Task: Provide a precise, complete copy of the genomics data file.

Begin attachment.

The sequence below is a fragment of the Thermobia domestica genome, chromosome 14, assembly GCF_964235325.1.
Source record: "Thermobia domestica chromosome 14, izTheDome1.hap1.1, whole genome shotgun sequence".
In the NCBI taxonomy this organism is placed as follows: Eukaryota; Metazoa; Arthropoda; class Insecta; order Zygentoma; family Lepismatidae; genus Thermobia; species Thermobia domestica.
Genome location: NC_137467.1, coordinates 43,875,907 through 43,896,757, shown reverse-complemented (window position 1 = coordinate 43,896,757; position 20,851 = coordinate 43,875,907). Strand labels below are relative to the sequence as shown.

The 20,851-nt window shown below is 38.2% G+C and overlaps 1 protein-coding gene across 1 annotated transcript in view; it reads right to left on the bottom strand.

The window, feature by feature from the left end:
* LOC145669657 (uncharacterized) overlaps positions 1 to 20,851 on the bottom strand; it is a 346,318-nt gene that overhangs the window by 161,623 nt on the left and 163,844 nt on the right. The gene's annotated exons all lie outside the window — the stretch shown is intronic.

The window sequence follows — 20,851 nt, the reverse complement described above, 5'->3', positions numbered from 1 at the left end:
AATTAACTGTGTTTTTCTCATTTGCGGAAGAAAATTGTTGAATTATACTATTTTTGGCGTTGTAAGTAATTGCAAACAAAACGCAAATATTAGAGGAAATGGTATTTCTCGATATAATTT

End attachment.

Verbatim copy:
The sequence below is a fragment of the Thermobia domestica genome, chromosome 14, assembly GCF_964235325.1.
Source record: "Thermobia domestica chromosome 14, izTheDome1.hap1.1, whole genome shotgun sequence".
In the NCBI taxonomy this organism is placed as follows: Eukaryota; Metazoa; Arthropoda; class Insecta; order Zygentoma; family Lepismatidae; genus Thermobia; species Thermobia domestica.
Genome location: NC_137467.1, coordinates 43,875,907 through 43,896,757, shown reverse-complemented (window position 1 = coordinate 43,896,757; position 20,851 = coordinate 43,875,907). Strand labels below are relative to the sequence as shown.

The 20,851-nt window shown below is 38.2% G+C and overlaps 1 protein-coding gene across 1 annotated transcript in view; it reads right to left on the bottom strand.

The window, feature by feature from the left end:
* LOC145669657 (uncharacterized) overlaps positions 1 to 20,851 on the bottom strand; it is a 346,318-nt gene that overhangs the window by 161,623 nt on the left and 163,844 nt on the right. The gene's annotated exons all lie outside the window — the stretch shown is intronic.

The window sequence follows — 20,851 nt, the reverse complement described above, 5'->3', positions numbered from 1 at the left end:
AATTAACTGTGTTTTTCTCATTTGCGGAAGAAAATTGTTGAATTATACTATTTTTGGCGTTGTAAGTAATTGCAAACAAAACGCAAATATTAGAGGAAATGGTATTTCTCGATATAATTT